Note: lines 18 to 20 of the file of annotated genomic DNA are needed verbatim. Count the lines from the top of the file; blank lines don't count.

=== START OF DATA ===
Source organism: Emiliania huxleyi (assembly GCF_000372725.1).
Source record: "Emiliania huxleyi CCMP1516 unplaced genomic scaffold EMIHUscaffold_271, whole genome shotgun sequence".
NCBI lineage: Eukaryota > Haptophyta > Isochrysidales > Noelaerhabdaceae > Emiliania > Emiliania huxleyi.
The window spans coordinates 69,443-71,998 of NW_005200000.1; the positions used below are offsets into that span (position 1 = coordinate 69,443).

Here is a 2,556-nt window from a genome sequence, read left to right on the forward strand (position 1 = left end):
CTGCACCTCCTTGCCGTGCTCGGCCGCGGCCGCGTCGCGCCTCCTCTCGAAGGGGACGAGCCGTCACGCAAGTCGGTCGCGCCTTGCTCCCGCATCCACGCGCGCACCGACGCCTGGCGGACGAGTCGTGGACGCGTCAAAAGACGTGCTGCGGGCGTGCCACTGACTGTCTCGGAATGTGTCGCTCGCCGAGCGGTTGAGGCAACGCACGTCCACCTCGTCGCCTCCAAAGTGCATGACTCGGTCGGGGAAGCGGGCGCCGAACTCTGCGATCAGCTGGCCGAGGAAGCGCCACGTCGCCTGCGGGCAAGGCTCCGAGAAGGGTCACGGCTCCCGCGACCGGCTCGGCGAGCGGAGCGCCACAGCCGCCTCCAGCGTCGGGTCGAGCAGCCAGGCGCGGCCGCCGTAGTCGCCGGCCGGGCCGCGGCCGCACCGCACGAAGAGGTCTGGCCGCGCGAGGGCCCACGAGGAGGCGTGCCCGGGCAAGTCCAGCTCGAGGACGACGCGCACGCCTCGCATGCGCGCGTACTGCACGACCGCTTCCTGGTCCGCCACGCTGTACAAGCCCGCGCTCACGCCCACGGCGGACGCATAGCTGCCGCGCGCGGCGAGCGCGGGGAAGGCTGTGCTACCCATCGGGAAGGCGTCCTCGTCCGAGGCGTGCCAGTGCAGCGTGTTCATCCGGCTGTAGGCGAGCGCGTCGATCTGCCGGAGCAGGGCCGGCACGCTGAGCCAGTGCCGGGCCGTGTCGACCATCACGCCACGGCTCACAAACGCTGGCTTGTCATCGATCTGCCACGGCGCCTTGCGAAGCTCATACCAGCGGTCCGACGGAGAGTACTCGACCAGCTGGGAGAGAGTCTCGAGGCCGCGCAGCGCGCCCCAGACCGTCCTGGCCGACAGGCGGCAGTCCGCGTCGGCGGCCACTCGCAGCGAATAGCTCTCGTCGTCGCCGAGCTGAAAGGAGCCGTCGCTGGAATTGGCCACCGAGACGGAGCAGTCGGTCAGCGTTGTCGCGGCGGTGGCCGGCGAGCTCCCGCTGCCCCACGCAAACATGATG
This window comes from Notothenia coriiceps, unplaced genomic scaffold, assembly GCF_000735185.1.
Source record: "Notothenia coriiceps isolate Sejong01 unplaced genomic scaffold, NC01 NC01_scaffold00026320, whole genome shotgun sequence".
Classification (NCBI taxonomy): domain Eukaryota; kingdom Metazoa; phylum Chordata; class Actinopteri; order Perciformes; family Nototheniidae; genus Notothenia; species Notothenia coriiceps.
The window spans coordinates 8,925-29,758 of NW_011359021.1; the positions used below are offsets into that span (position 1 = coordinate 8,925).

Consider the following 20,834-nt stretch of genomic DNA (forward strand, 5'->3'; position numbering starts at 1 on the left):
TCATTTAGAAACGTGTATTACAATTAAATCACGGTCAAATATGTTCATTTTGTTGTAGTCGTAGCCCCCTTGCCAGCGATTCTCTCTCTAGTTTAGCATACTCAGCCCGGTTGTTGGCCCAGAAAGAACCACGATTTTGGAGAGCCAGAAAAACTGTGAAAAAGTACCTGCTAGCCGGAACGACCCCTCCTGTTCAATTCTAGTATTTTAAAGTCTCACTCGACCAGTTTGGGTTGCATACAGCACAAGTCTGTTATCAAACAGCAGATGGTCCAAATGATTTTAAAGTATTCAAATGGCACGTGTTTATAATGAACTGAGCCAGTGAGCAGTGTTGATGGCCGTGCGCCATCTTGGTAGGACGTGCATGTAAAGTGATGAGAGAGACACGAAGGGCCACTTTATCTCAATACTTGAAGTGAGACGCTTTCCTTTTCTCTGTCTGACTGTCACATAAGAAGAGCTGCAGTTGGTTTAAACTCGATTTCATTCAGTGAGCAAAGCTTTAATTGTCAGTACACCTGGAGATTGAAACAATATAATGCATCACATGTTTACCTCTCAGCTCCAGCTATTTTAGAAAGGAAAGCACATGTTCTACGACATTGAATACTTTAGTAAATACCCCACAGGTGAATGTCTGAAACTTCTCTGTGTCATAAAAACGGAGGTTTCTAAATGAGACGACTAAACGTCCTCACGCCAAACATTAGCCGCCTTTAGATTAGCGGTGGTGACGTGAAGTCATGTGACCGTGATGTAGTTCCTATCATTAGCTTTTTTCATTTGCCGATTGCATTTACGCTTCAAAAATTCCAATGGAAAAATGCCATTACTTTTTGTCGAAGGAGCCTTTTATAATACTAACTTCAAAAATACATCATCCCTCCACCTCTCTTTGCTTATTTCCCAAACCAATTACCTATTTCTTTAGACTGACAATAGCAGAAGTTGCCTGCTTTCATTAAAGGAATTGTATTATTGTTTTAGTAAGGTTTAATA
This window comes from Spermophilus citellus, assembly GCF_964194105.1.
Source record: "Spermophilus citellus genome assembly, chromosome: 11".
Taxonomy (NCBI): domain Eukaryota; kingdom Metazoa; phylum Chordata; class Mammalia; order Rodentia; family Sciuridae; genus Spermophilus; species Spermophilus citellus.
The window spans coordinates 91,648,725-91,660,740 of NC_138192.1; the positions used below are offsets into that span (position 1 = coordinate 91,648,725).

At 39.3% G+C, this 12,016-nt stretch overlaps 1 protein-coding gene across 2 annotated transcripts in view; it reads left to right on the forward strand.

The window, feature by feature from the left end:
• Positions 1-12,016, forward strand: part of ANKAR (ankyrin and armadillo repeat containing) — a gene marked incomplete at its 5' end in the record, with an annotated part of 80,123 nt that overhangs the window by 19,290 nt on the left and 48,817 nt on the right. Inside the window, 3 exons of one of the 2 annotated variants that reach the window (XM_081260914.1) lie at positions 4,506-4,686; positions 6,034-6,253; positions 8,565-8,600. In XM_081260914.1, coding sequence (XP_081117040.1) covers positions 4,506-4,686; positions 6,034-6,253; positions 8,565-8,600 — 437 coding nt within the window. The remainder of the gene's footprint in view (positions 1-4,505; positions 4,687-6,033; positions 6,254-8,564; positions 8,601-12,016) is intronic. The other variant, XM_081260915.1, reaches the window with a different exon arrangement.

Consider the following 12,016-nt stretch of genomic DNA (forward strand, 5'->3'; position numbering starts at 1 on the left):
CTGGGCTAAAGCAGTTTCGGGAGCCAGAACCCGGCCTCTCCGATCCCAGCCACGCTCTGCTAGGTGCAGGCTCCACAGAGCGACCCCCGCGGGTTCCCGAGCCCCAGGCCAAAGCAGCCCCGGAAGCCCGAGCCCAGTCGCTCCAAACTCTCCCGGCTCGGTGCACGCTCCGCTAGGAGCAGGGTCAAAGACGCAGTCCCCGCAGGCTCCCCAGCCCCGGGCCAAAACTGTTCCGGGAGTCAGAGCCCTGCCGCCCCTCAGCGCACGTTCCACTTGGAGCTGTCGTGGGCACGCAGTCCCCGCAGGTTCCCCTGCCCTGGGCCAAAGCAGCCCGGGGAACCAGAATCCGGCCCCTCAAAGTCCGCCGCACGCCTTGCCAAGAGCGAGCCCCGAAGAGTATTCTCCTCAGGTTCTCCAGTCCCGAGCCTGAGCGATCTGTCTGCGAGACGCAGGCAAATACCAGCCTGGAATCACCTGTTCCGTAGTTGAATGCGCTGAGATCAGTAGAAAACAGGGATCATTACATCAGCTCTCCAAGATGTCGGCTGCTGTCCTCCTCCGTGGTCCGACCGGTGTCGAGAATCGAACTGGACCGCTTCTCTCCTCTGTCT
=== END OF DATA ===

The window, feature by feature from the left end:
• Positions 1-12,016, forward strand: part of ANKAR (ankyrin and armadillo repeat containing) — a gene marked incomplete at its 5' end in the record, with an annotated part of 80,123 nt that overhangs the window by 19,290 nt on the left and 48,817 nt on the right. Inside the window, 3 exons of one of the 2 annotated variants that reach the window (XM_081260914.1) lie at positions 4,506-4,686; positions 6,034-6,253; positions 8,565-8,600. In XM_081260914.1, coding sequence (XP_081117040.1) covers positions 4,506-4,686; positions 6,034-6,253; positions 8,565-8,600 — 437 coding nt within the window. The remainder of the gene's footprint in view (positions 1-4,505; positions 4,687-6,033; positions 6,254-8,564; positions 8,601-12,016) is intronic. The other variant, XM_081260915.1, reaches the window with a different exon arrangement.

Consider the following 12,016-nt stretch of genomic DNA (forward strand, 5'->3'; position numbering starts at 1 on the left):